Pivot and focus are marks of a good leader

PIVOT: 3 Steps a Good Leader Takes to Focus a Team

leadership team development Mar 19, 2021

Have you ever felt lost?

A good leader does his best to keep his team’s focus on the key metrics. If he doesn’t, his people are prone to feel lost, aimless, and unproductive.

It’s like deciding to explore a new city, but without a GPS to show us the way. Confusion and frustration quickly cloud the initial excitement when we don’t know which direction will get us to our destination.

I have worked with many teams that felt aimless and confused about which direction they should go, because they didn’t have a team agreement on their key objectives to show them the way.

They needed a team pivot.

What Is a Team Pivot?

A team pivot is a process of aligning the team around key metrics, measures, or key objectives. A good team leader shifts the team from aimless to focused by defining the new direction. He expects team members to agree to the same rules of engagement and work together to reach their goals.

Are you a team leader who wants to keep his team engaged and productive? Then pivot your team often because if you do not, your team might end up at the wrong finish line, costing you time, money, and your people’s well being.

How to Pivot a Team?

A good leader is mindful of a simple principle. No one follows a leader who lacks clarity, confidence, and courage. If you are not sure of that, consider a time when you chose to stand in agreement, even if not unity, with your boss simply because you trusted that they had your best in mind.  

As followers, we know what we want from our leaders. Research around the needs of the followers shows that we want good leaders to:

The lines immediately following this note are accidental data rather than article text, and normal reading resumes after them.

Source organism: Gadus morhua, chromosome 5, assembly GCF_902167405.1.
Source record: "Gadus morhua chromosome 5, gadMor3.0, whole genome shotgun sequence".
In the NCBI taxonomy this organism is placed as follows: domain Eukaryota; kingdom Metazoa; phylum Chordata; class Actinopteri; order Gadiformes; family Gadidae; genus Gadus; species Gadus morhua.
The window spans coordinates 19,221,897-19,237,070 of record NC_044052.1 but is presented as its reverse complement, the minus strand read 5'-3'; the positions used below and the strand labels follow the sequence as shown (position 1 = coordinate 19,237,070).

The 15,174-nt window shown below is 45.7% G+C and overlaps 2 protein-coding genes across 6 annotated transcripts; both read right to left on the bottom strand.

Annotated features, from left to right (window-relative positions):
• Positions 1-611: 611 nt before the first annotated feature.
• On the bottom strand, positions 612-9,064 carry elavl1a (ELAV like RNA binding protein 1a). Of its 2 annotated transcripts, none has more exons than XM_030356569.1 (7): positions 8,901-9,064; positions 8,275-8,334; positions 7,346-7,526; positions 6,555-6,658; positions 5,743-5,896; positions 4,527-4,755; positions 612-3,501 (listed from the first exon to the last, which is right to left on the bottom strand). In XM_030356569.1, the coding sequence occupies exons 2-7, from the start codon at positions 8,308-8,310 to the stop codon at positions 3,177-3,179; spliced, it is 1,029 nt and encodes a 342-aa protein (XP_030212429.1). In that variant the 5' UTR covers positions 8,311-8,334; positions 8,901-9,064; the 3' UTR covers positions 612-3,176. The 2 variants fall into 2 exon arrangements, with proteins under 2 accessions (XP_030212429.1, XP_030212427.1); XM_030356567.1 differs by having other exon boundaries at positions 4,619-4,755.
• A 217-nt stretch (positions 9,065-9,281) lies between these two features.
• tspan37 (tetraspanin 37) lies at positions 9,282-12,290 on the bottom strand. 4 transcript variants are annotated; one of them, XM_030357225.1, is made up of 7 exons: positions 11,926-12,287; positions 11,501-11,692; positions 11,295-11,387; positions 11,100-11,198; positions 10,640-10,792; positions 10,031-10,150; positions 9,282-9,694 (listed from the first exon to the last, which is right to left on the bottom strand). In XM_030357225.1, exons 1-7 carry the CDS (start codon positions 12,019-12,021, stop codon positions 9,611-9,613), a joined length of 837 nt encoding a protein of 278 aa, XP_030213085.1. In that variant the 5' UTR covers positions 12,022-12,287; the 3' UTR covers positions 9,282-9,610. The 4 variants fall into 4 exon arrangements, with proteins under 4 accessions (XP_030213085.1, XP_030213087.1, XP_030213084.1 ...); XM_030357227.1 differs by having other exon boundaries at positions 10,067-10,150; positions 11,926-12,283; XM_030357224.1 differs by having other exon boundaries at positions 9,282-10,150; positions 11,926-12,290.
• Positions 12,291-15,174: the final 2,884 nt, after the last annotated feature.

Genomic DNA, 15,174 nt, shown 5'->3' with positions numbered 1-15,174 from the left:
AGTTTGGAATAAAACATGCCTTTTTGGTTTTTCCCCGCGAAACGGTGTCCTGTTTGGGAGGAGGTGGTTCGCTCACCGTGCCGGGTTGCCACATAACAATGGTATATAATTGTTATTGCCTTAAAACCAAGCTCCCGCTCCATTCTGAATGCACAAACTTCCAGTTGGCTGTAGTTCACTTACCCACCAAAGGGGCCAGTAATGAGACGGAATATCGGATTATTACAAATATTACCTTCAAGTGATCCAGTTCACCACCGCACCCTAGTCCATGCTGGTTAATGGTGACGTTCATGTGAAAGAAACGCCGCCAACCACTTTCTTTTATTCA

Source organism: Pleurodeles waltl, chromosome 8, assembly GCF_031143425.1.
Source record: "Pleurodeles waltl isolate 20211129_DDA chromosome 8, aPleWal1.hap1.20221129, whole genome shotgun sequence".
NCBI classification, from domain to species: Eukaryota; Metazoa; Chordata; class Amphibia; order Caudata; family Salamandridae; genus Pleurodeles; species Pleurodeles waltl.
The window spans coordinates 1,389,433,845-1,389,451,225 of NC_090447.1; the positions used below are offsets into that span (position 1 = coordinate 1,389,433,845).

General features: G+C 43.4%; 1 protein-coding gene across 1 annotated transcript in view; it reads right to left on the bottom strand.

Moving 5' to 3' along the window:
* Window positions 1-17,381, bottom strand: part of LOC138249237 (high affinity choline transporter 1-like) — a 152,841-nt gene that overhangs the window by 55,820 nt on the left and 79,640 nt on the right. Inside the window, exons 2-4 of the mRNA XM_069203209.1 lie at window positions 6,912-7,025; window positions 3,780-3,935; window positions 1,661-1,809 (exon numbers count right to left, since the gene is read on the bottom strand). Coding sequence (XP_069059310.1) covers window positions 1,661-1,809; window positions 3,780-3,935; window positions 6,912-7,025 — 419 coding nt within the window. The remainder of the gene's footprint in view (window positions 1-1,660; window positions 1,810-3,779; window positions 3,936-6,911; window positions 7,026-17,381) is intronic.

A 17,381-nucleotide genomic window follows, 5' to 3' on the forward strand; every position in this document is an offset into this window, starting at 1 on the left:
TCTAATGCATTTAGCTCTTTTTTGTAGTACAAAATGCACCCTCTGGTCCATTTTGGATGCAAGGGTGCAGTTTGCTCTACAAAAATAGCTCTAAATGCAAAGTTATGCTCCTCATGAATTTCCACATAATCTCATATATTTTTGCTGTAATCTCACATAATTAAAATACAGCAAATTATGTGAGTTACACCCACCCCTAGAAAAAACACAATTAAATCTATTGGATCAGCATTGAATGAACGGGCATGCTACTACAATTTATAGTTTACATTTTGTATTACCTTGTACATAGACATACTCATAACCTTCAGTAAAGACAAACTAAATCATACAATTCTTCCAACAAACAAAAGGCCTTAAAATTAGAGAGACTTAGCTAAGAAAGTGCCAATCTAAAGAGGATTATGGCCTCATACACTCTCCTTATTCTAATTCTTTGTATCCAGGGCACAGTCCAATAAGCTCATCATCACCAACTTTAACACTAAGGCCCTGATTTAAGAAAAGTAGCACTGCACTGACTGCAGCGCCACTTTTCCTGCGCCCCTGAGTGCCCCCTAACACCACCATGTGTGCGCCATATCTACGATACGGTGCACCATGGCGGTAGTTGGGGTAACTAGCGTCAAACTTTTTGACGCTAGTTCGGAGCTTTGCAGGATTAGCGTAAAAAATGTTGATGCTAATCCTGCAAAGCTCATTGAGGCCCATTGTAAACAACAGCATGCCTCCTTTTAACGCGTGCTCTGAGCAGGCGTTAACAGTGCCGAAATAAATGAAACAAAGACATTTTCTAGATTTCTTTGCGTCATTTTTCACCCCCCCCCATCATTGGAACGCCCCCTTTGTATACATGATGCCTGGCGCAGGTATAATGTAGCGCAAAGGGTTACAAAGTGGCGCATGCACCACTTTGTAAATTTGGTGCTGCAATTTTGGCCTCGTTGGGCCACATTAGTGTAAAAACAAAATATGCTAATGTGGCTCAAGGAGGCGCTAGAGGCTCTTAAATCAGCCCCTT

• Build trust with us (speak the truth)
  • Show us compassion (care, sincerely and thoughtfully)
  • Offer us stability (bring a sense of calm)
  • Bring hope to us (inspire towards new goals and a brighter future)

As you help your team clarify its key metrics and the critical steps they need to take, run every interaction with your people through the grid of these four needs of the followers. Find a way to bring the truth, deep care, sense of calm, and inspiration to your team members and your team will lean in and engage.

1-2-3 of a Good Leader Who Pivots

1. Have a regular team cadence to review critical numbers

Your meetings don’t have to last long, but it’s important your team meets regularly. It’s the most efficient forum for the entire team to see a clear picture of their collective performance. As one of my client’s likes to say, “a good leader finds the smallest amount of time to cover what they need to do with your team.”

2. Look for agreement on critical actions

Welcome everyone’s views. Take the time to explore them. But at the end, decide on the most critical actions and expect your people to show a united front to the rest of the company.

3. Update your team often

A good team leader will err on the side of brief but frequent updates to keep the team focused on “the main things” to eliminate any confusion.

Take the Challenge

Here is a challenge for you if you are wanting to shift your team from aimless to laser focused on its key metrics and the overall “why” of the team.

Go back to the last email you sent to your team. Read it. Did you meet your people’s expectations and needs? Did you communicate the truth, deep care, sense of calm, and inspiration to your team members along with the hard facts?

How could you address those four needs of the followers better next time?

Many good team leaders we have worked with, know the power of a team pivot through our High Performing Team Program

If you’re looking for more ideas around getting the most out of your team, download a copy of the Executive Guide to Healthy Teams.

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